Dialectal relationships are those in which differences set off the vernaculars of local groups (for example, the language of home and family) from those of other groups within the same, broader culture. Since this classification refers to usage rather than to inherent linguistic traits, relationships between minority languages and majority speech (e.g., between Welsh and English in Britain or French and English in Canada) and between distinct languages found in zones of intensive intertribal contact (e.g., in modern Africa) can also be considered dialectal, because they show characteristics similar to the relationship existing between dialects of the same language.

Whereas dialect variation relates to distinctions in geographical origin and social background, superposed variation refers to distinctions between different types of activities carried on within the same group. The special parlances described above [4] form a linguistic extreme, but similar distinctions in usage are found in all speech communities. The language of formal speechmaking, religious ritual, or technical discussion, for example, is never the same as that employed in informal talk among friends, because each is a style fulfilling particular communicative needs. To some extent the linguistic markers of such activities are directly related to their different technical requirements. Scientific discussion, for instance, requires precisely defined terms and strict limitation on their usage. But in other cases, as in greetings, forms of address, or choosing between "isn't" and "ain't," the primary determinant is the social relationship between speakers rather than communicative necessity. Language choice in these cases is limited by social barriers; the existence of such barriers lends significance to the sociolinguistic study of superposed variation.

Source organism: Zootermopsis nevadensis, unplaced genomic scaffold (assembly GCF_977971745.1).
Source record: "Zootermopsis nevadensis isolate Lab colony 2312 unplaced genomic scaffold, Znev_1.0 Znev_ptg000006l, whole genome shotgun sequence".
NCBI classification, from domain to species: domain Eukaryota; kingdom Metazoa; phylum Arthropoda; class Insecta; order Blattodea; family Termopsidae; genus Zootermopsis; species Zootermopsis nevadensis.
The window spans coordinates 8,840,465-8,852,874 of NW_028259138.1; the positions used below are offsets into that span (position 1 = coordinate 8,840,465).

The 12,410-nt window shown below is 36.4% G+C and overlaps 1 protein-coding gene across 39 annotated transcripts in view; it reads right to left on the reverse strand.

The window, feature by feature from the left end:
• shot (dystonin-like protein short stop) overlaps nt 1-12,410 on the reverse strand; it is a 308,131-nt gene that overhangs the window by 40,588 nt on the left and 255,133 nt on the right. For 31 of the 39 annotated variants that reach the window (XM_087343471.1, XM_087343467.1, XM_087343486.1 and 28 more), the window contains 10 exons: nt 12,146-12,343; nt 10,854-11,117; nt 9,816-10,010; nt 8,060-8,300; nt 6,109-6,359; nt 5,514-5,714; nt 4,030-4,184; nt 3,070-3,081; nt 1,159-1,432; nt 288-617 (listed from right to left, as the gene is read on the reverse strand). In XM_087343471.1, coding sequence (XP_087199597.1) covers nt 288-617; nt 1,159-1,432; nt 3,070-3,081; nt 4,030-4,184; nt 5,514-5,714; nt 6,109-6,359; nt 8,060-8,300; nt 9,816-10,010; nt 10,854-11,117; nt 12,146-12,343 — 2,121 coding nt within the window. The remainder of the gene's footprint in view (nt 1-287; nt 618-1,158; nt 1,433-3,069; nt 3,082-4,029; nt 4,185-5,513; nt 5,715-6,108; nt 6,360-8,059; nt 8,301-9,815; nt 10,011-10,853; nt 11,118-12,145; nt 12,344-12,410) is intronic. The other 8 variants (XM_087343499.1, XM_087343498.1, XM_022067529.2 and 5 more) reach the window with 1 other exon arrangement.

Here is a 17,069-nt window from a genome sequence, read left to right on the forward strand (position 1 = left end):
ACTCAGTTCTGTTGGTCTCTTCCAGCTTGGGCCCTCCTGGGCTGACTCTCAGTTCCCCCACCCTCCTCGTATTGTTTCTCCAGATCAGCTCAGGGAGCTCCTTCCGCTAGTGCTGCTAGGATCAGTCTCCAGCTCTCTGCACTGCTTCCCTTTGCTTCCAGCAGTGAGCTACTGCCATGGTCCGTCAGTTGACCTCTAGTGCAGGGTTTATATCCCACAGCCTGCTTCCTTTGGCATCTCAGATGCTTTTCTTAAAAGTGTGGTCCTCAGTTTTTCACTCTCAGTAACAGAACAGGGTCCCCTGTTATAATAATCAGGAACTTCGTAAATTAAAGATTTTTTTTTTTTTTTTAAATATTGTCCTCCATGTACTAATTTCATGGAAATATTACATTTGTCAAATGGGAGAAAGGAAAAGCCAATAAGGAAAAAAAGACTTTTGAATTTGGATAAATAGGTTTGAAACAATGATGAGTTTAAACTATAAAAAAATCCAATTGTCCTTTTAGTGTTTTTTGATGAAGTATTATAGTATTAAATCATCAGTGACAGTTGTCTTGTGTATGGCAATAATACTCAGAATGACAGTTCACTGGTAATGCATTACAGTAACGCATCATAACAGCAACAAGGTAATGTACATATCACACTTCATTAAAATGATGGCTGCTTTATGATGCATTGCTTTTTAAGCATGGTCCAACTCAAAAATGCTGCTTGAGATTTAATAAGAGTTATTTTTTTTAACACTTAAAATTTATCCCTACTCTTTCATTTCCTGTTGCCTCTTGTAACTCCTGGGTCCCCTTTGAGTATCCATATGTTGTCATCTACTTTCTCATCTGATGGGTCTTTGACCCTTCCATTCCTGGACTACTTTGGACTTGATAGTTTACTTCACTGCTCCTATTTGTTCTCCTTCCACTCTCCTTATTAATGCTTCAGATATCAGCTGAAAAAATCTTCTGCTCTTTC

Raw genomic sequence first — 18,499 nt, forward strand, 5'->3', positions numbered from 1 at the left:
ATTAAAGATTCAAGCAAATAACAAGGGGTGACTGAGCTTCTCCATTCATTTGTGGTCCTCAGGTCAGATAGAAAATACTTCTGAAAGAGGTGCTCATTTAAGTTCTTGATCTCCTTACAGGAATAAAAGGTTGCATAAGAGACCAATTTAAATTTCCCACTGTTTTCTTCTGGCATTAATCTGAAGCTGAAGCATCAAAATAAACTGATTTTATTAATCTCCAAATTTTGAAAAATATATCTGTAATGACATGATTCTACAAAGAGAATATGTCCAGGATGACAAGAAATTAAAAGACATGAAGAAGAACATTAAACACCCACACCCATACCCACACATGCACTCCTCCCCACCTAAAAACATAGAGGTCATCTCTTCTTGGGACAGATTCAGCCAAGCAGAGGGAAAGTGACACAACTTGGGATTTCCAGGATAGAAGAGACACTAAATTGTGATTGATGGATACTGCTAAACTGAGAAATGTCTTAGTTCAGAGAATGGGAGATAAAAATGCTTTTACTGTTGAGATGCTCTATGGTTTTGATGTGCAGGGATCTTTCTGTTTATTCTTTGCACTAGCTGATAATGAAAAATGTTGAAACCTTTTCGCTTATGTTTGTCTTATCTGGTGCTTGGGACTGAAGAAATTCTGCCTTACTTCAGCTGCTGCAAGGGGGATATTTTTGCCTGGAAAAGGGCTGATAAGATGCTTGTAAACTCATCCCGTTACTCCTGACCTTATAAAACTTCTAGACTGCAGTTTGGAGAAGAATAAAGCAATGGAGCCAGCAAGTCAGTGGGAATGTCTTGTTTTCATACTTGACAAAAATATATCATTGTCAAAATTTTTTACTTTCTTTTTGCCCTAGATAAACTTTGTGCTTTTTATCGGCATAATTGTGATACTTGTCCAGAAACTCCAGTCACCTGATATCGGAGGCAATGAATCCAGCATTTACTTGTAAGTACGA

This distinction between dialectal and superposed varieties obviates [5] the usual linguistic distinction between geographically and socially distributed varieties, since the evidence indicates that actual residence patterns are less important as determinants of distribution than social interaction patterns and usage. Thus, there seems to be little need to draw conceptual distinctions upon this basis [6].

3 / Les langues standard sont des langues-relais
«Wherever standard languages are well-established,
they act as the ultimate referent that determines the association
of a given local dialect with one language or another.»